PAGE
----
Still the HSUS plays the cultural-taboo card, together with a little fashionable France-bashing:
Michael Markarian, who oversees the Humane Society Legislative Fund, which lobbies for animal protections, said any state that allows a horse-slaughter plant to open will face pressure.

“People will not be happy about their community potentially bringing in one of these plants,” he said. “Americans don’t eat horses, and don’t want them butchered and shrink-wrapped and sent to France or Japan as a delicacy.”
Because all the feasible alternatives, like letting them starve, are so much better.

Related — if you want to move to the theoretical — an article on meat taboos with an interesting response from Boria Sax.

November 03, 2011

How the Humane Society of the US Does Not Help Animals

It's too busy managing its investments.

From the New York Post:
HSUS's advertisements employ the images of downtrodden dogs and cats to tug at the heart strings and wallets of America's pet lovers. But CCF's new analysis finds HSUS is a "Humane Society" in name only, sharing a meager $527,566, or 0.4 percent of its $120 million budget with sheltering organizations nationwide in 2010. In the same year, HSUS spent $47 million in fundraising-related costs (37 percent of its total budget) and put $32 million in hedge funds.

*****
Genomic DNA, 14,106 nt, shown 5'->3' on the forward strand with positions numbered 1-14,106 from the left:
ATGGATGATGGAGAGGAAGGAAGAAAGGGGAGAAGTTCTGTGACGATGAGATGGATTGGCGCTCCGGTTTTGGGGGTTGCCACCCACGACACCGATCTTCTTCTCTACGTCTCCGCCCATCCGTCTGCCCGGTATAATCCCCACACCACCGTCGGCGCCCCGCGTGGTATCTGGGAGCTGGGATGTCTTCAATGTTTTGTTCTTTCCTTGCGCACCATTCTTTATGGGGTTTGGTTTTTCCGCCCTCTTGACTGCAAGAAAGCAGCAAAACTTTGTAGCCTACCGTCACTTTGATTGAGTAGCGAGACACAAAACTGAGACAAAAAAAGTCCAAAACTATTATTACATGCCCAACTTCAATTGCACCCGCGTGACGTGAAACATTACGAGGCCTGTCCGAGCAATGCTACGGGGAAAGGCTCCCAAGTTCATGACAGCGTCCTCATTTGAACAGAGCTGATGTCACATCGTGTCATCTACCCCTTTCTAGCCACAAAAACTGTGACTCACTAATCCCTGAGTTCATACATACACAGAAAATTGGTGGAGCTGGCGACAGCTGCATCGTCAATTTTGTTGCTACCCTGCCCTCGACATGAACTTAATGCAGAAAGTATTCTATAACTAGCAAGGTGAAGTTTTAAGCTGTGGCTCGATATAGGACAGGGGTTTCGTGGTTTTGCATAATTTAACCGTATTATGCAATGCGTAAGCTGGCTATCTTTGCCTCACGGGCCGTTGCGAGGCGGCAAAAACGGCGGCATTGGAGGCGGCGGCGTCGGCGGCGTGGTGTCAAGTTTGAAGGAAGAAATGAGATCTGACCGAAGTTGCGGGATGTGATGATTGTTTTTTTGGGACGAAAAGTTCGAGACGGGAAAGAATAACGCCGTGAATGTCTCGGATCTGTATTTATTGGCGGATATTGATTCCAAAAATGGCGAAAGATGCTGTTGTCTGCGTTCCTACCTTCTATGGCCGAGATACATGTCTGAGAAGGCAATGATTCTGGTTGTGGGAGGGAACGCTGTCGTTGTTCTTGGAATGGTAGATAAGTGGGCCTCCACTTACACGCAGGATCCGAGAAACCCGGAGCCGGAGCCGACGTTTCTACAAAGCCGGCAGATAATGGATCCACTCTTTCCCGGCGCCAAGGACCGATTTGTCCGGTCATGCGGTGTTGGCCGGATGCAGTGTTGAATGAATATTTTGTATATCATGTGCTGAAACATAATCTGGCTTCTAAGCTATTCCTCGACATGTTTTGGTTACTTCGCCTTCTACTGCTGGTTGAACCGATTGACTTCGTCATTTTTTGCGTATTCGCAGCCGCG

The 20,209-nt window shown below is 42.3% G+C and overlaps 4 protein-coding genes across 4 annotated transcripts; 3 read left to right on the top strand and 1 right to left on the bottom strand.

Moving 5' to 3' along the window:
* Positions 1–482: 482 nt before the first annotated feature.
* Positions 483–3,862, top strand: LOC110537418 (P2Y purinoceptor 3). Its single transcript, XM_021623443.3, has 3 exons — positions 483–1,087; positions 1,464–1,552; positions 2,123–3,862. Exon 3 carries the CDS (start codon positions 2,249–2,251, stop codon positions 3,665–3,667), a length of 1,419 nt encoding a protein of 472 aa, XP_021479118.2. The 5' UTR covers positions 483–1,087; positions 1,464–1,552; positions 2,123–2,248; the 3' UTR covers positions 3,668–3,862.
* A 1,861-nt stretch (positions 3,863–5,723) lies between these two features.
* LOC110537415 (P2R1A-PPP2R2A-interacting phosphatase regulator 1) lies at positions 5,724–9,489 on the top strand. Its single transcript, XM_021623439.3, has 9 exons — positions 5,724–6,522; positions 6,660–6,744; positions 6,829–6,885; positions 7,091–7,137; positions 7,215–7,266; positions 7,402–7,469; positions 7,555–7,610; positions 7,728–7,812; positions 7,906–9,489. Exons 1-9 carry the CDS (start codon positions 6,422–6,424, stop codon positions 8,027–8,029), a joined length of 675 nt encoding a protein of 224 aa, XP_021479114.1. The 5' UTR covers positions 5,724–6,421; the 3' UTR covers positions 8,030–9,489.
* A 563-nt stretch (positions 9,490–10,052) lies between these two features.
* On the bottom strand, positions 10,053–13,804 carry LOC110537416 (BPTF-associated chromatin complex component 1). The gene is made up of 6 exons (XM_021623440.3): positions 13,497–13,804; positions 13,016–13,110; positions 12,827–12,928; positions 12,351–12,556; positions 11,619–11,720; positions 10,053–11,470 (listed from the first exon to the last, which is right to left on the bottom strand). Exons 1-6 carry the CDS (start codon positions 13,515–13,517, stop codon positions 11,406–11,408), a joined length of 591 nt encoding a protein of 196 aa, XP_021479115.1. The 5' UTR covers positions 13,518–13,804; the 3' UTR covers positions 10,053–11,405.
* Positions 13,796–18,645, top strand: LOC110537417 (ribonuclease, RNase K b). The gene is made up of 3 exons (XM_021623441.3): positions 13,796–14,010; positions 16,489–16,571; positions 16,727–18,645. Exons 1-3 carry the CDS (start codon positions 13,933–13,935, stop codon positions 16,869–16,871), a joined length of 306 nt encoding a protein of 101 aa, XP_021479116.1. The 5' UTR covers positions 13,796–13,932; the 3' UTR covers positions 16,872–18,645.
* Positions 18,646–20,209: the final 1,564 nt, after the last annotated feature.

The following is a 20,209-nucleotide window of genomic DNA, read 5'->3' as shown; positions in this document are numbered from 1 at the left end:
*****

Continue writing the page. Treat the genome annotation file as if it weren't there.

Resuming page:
Yep. $32,000,000 in hedge funds. That's where your donation goes, if you are uninformed enough to give HSUS your hard-earned dollars.

April 26, 2011

Blog Stew with White Whine

• Do people really say this? I thought it was just an urban legend. From the meta-social media site White Wine, found via the meta-meta social-media site Social Media Bitch.